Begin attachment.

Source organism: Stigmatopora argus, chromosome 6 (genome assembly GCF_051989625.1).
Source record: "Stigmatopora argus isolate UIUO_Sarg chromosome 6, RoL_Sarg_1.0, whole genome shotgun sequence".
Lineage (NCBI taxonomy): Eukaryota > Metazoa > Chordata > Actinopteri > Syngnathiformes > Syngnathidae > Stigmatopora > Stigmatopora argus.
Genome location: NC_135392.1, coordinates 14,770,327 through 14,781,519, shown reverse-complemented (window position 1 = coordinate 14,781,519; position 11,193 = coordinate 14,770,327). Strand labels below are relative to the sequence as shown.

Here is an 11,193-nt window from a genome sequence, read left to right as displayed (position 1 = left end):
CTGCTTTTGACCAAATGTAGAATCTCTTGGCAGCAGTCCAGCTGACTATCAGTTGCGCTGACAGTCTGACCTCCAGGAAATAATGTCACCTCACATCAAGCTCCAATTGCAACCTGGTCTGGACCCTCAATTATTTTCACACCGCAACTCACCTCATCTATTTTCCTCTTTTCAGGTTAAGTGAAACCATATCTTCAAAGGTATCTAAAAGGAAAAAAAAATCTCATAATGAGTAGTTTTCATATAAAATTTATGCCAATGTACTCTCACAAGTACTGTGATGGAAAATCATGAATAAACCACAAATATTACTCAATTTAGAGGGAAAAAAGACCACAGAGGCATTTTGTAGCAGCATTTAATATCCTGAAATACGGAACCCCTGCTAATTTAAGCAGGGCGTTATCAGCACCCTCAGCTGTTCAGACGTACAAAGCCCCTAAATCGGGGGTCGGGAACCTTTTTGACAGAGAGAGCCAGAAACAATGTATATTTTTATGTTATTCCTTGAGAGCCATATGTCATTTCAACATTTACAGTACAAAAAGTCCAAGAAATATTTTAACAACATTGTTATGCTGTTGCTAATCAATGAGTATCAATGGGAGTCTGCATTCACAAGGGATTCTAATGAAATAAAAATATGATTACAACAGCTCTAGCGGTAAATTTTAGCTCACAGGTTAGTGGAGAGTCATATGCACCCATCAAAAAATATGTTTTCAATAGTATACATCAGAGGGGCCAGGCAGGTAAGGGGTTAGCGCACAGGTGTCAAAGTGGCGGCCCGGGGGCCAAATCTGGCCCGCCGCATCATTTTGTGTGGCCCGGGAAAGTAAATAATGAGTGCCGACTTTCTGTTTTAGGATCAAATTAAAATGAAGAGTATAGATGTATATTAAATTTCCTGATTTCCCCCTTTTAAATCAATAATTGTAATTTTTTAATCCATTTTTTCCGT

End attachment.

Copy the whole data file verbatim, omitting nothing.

Source organism: Stigmatopora argus, chromosome 6 (genome assembly GCF_051989625.1).
Source record: "Stigmatopora argus isolate UIUO_Sarg chromosome 6, RoL_Sarg_1.0, whole genome shotgun sequence".
Lineage (NCBI taxonomy): Eukaryota > Metazoa > Chordata > Actinopteri > Syngnathiformes > Syngnathidae > Stigmatopora > Stigmatopora argus.
Genome location: NC_135392.1, coordinates 14,770,327 through 14,781,519, shown reverse-complemented (window position 1 = coordinate 14,781,519; position 11,193 = coordinate 14,770,327). Strand labels below are relative to the sequence as shown.

Here is an 11,193-nt window from a genome sequence, read left to right as displayed (position 1 = left end):
CTGCTTTTGACCAAATGTAGAATCTCTTGGCAGCAGTCCAGCTGACTATCAGTTGCGCTGACAGTCTGACCTCCAGGAAATAATGTCACCTCACATCAAGCTCCAATTGCAACCTGGTCTGGACCCTCAATTATTTTCACACCGCAACTCACCTCATCTATTTTCCTCTTTTCAGGTTAAGTGAAACCATATCTTCAAAGGTATCTAAAAGGAAAAAAAAATCTCATAATGAGTAGTTTTCATATAAAATTTATGCCAATGTACTCTCACAAGTACTGTGATGGAAAATCATGAATAAACCACAAATATTACTCAATTTAGAGGGAAAAAAGACCACAGAGGCATTTTGTAGCAGCATTTAATATCCTGAAATACGGAACCCCTGCTAATTTAAGCAGGGCGTTATCAGCACCCTCAGCTGTTCAGACGTACAAAGCCCCTAAATCGGGGGTCGGGAACCTTTTTGACAGAGAGAGCCAGAAACAATGTATATTTTTATGTTATTCCTTGAGAGCCATATGTCATTTCAACATTTACAGTACAAAAAGTCCAAGAAATATTTTAACAACATTGTTATGCTGTTGCTAATCAATGAGTATCAATGGGAGTCTGCATTCACAAGGGATTCTAATGAAATAAAAATATGATTACAACAGCTCTAGCGGTAAATTTTAGCTCACAGGTTAGTGGAGAGTCATATGCACCCATCAAAAAATATGTTTTCAATAGTATACATCAGAGGGGCCAGGCAGGTAAGGGGTTAGCGCACAGGTGTCAAAGTGGCGGCCCGGGGGCCAAATCTGGCCCGCCGCATCATTTTGTGTGGCCCGGGAAAGTAAATAATGAGTGCCGACTTTCTGTTTTAGGATCAAATTAAAATGAAGAGTATAGATGTATATTAAATTTCCTGATTTCCCCCTTTTAAATCAATAATTGTAATTTTTTAATCCATTTTTTCCGT